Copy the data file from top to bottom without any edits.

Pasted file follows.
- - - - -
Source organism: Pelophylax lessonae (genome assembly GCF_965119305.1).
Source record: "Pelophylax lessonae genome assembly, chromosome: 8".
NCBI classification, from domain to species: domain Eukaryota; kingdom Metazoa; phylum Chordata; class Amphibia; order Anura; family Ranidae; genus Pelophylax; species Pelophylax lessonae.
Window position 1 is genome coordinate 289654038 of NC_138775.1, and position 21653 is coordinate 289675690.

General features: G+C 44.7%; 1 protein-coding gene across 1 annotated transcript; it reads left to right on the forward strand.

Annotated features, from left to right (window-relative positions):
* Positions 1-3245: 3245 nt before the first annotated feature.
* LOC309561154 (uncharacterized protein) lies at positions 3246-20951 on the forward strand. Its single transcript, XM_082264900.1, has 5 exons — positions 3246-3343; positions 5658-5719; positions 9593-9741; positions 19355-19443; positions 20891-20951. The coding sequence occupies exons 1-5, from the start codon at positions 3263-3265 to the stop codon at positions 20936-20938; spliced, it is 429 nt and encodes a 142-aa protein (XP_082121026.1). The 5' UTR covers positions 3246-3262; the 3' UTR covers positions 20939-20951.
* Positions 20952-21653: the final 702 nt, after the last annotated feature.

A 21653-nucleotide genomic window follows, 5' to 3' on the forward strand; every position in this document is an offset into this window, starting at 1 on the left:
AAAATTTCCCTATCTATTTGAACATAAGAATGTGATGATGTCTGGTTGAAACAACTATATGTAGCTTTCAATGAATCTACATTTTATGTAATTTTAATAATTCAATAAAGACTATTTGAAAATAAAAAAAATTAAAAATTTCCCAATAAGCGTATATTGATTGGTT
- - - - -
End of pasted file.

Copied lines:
Source organism: Pelophylax lessonae (genome assembly GCF_965119305.1).
Source record: "Pelophylax lessonae genome assembly, chromosome: 8".
NCBI classification, from domain to species: domain Eukaryota; kingdom Metazoa; phylum Chordata; class Amphibia; order Anura; family Ranidae; genus Pelophylax; species Pelophylax lessonae.
Window position 1 is genome coordinate 289654038 of NC_138775.1, and position 21653 is coordinate 289675690.

General features: G+C 44.7%; 1 protein-coding gene across 1 annotated transcript; it reads left to right on the forward strand.

Annotated features, from left to right (window-relative positions):
* Positions 1-3245: 3245 nt before the first annotated feature.
* LOC309561154 (uncharacterized protein) lies at positions 3246-20951 on the forward strand. Its single transcript, XM_082264900.1, has 5 exons — positions 3246-3343; positions 5658-5719; positions 9593-9741; positions 19355-19443; positions 20891-20951. The coding sequence occupies exons 1-5, from the start codon at positions 3263-3265 to the stop codon at positions 20936-20938; spliced, it is 429 nt and encodes a 142-aa protein (XP_082121026.1). The 5' UTR covers positions 3246-3262; the 3' UTR covers positions 20939-20951.
* Positions 20952-21653: the final 702 nt, after the last annotated feature.

A 21653-nucleotide genomic window follows, 5' to 3' on the forward strand; every position in this document is an offset into this window, starting at 1 on the left:
AAAATTTCCCTATCTATTTGAACATAAGAATGTGATGATGTCTGGTTGAAACAACTATATGTAGCTTTCAATGAATCTACATTTTATGTAATTTTAATAATTCAATAAAGACTATTTGAAAATAAAAAAAATTAAAAATTTCCCAATAAGCGTATATTGATTGGTT